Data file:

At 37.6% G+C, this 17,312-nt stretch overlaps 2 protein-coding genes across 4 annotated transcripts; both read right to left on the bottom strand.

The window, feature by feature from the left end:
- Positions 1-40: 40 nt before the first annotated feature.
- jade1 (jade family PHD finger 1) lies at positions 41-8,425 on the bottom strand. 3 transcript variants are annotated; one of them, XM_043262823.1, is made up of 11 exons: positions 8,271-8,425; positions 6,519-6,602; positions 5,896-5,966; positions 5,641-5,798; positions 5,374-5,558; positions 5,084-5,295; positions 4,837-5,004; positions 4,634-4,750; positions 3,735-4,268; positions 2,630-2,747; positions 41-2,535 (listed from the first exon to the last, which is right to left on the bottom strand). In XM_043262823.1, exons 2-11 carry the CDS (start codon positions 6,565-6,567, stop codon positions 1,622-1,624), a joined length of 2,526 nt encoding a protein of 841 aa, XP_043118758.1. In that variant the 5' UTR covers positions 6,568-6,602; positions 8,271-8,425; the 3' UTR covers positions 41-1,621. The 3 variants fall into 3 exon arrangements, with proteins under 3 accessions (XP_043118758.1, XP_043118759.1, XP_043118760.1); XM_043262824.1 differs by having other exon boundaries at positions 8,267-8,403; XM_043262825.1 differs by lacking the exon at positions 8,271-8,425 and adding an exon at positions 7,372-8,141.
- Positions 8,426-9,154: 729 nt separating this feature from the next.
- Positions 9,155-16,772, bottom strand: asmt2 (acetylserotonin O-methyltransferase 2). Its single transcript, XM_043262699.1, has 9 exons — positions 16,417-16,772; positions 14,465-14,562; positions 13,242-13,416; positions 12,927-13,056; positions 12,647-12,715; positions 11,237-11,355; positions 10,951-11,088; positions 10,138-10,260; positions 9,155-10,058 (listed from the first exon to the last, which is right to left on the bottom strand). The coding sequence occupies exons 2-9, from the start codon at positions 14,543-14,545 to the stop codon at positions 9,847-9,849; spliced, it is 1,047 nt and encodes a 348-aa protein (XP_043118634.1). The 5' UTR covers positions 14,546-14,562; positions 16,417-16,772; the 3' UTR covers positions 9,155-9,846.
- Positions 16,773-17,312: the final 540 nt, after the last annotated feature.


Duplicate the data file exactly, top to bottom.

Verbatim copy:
At 37.6% G+C, this 17,312-nt stretch overlaps 2 protein-coding genes across 4 annotated transcripts; both read right to left on the bottom strand.

The window, feature by feature from the left end:
- Positions 1-40: 40 nt before the first annotated feature.
- jade1 (jade family PHD finger 1) lies at positions 41-8,425 on the bottom strand. 3 transcript variants are annotated; one of them, XM_043262823.1, is made up of 11 exons: positions 8,271-8,425; positions 6,519-6,602; positions 5,896-5,966; positions 5,641-5,798; positions 5,374-5,558; positions 5,084-5,295; positions 4,837-5,004; positions 4,634-4,750; positions 3,735-4,268; positions 2,630-2,747; positions 41-2,535 (listed from the first exon to the last, which is right to left on the bottom strand). In XM_043262823.1, exons 2-11 carry the CDS (start codon positions 6,565-6,567, stop codon positions 1,622-1,624), a joined length of 2,526 nt encoding a protein of 841 aa, XP_043118758.1. In that variant the 5' UTR covers positions 6,568-6,602; positions 8,271-8,425; the 3' UTR covers positions 41-1,621. The 3 variants fall into 3 exon arrangements, with proteins under 3 accessions (XP_043118758.1, XP_043118759.1, XP_043118760.1); XM_043262824.1 differs by having other exon boundaries at positions 8,267-8,403; XM_043262825.1 differs by lacking the exon at positions 8,271-8,425 and adding an exon at positions 7,372-8,141.
- Positions 8,426-9,154: 729 nt separating this feature from the next.
- Positions 9,155-16,772, bottom strand: asmt2 (acetylserotonin O-methyltransferase 2). Its single transcript, XM_043262699.1, has 9 exons — positions 16,417-16,772; positions 14,465-14,562; positions 13,242-13,416; positions 12,927-13,056; positions 12,647-12,715; positions 11,237-11,355; positions 10,951-11,088; positions 10,138-10,260; positions 9,155-10,058 (listed from the first exon to the last, which is right to left on the bottom strand). The coding sequence occupies exons 2-9, from the start codon at positions 14,543-14,545 to the stop codon at positions 9,847-9,849; spliced, it is 1,047 nt and encodes a 348-aa protein (XP_043118634.1). The 5' UTR covers positions 14,546-14,562; positions 16,417-16,772; the 3' UTR covers positions 9,155-9,846.
- Positions 16,773-17,312: the final 540 nt, after the last annotated feature.